Persian Spinning

This blog post is mostly intended for my own memory, having a Persian persona, I would like to spin my yarn on drop spindles the way that my persona would have done. However when I spin my "Persian" yarn I'm out at events and away from my resources. So I'm posting this here to pull together a few different bits of information that I can easily look back at before going to events.

Twist direction (Z spun woolen singles turn spindle to the right!)
According to the doucmentation on a 3rd Century Taquete pillow, early Sasanid spinners spun wool in with Z twist. Three  patterned woven textiles were found in Gayet’s Antinoe excavations. These textiles were pillows placed under the heads of Romans in the cemetery (Becker). The 3 pillows found by Albert Gayet in Egyptian cemetery in Antinoe have been dated to the first half of the 3rd Century (Becker,  Hoskins, Pritchard). A further 16 textiles were found as part of the EEF excavations from 1913-1914 (Prichard). The pillows were dated by their unusual burial method. However the pillows are designated as foreign imports. This determination was made, because the pillows are woven in Z-spun woollen singles. Researchers agree that Egyptian weavers were using only S-spun yarn at this time. Becker, therefore attributed the pillows to Western Asian, likely Persian weavers. It is possible that between the 3rd C and the 6th Century the standard twist direction changed, this is the best evidence I have for twist direction in Persian wools at this time.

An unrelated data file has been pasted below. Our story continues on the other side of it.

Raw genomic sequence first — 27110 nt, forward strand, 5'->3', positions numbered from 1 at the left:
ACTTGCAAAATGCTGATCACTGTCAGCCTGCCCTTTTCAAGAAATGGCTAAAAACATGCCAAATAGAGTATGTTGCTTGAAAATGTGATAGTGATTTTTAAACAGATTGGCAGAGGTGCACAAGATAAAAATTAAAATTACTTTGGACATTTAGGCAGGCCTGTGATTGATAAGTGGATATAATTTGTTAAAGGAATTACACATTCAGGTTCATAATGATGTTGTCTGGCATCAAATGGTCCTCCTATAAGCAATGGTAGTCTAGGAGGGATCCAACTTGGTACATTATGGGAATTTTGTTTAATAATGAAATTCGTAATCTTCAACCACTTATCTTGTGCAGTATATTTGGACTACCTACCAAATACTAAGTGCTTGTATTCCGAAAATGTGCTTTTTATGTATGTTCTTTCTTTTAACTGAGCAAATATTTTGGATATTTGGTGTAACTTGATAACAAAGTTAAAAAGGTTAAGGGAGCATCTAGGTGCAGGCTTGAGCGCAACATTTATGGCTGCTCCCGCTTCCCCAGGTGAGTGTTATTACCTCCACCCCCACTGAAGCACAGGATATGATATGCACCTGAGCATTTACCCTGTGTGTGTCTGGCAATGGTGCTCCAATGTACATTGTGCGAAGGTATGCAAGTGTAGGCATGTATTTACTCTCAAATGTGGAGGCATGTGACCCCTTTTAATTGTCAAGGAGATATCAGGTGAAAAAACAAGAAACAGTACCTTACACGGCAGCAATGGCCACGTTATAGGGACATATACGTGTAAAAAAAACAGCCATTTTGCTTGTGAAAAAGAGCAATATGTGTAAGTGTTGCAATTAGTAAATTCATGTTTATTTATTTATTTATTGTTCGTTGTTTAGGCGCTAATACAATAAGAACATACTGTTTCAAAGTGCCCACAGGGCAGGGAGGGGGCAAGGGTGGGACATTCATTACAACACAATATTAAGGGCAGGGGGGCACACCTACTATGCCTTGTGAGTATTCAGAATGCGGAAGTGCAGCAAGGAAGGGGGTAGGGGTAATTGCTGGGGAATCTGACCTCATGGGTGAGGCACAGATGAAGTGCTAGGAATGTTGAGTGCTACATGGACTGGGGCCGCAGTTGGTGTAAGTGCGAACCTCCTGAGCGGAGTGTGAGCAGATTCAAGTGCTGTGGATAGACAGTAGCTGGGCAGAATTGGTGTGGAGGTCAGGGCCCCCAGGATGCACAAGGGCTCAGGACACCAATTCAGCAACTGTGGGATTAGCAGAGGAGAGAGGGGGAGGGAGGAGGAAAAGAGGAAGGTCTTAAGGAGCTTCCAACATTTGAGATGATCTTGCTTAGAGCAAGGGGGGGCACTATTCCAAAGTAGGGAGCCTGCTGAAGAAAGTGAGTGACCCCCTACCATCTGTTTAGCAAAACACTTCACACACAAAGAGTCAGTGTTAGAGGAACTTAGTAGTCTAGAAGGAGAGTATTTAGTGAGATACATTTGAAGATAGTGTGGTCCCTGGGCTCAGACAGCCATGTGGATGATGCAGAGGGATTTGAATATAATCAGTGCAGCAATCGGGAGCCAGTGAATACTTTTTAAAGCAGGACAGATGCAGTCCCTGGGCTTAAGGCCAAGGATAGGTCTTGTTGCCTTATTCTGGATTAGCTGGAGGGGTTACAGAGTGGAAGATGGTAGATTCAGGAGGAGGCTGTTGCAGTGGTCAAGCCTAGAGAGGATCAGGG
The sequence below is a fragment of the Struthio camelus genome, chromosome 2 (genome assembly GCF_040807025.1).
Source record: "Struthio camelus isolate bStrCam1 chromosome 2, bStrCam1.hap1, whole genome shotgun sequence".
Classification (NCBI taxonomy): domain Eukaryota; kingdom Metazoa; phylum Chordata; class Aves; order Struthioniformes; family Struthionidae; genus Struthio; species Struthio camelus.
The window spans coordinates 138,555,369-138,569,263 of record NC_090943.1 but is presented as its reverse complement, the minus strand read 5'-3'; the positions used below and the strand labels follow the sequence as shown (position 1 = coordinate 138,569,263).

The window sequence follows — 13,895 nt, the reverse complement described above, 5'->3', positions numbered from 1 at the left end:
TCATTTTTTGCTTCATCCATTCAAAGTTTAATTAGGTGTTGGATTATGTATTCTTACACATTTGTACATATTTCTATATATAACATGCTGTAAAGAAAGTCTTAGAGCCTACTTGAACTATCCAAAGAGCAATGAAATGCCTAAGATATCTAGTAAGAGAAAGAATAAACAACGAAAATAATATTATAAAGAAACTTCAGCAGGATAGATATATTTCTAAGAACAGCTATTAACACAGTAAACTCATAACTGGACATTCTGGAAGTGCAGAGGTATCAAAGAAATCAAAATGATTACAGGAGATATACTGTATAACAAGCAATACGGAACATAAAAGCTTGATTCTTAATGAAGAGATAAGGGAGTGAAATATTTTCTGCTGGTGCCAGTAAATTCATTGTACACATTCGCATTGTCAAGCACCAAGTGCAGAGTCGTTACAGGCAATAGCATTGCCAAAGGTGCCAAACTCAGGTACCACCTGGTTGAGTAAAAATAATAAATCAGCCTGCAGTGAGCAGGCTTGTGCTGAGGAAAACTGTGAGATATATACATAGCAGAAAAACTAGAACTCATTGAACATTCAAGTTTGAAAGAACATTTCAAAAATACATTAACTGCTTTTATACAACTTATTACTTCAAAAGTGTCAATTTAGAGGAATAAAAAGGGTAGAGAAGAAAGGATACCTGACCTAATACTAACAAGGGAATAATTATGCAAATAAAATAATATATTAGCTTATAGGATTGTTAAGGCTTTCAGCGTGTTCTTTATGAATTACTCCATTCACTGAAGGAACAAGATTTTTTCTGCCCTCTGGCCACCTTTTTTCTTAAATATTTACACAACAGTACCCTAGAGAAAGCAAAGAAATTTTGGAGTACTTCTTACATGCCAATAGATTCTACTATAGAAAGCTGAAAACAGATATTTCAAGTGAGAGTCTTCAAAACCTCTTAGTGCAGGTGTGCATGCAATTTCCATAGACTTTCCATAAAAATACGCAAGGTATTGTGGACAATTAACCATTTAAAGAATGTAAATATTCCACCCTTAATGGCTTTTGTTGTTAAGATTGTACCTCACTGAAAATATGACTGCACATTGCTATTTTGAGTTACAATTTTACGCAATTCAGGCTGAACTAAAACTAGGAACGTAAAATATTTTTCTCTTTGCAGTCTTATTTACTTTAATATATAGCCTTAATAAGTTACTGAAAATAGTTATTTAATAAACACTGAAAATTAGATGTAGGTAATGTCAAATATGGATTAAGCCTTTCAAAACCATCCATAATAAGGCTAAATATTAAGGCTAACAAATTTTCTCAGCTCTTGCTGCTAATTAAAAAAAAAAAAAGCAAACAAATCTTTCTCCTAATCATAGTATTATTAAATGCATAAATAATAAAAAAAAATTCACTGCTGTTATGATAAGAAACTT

Lady Siobhan nic Dhuinnshleibhe shares an interesting article on the history of spinning on The Known Whorl Spinners of Atlantia website. Again she does not give information specific to 7th Century Persian spinners, however she states research shows Turkish Spindles were prevelent across the Middle East. She discusses evidence for hooked top whorl spindles in Egypt as early as the 20th C BCE. She also notes that there is evidence for spinning wheels in Persia in the 13th C, too late for me, but tempting information to persue. She cites 2 books that look worth persuing and reading:

Baines, Patricia.  Spinning Wheels, Spinners and Spinning.  McMinnville: Robin & Russ Handweavers.

Hochberg, Bette.  Handspindles.  Santa Cruz: Bette & Bernard Hochberg.  6th printing. 1993.

Works Cited
Becker, John. (1987). Pattern and Loom. Rhodos International Publishers, Copenhagen.
Hoskins, N.A. (1992). Weft-Faced Pattern Weaves: Tabby to Taquete. University of Washington Press.
Pritchard, F. (2015) Soft-furnishing textiles from the Egypt Exploration Fund season at Antinoupolis, 1913–14. British Museum. London.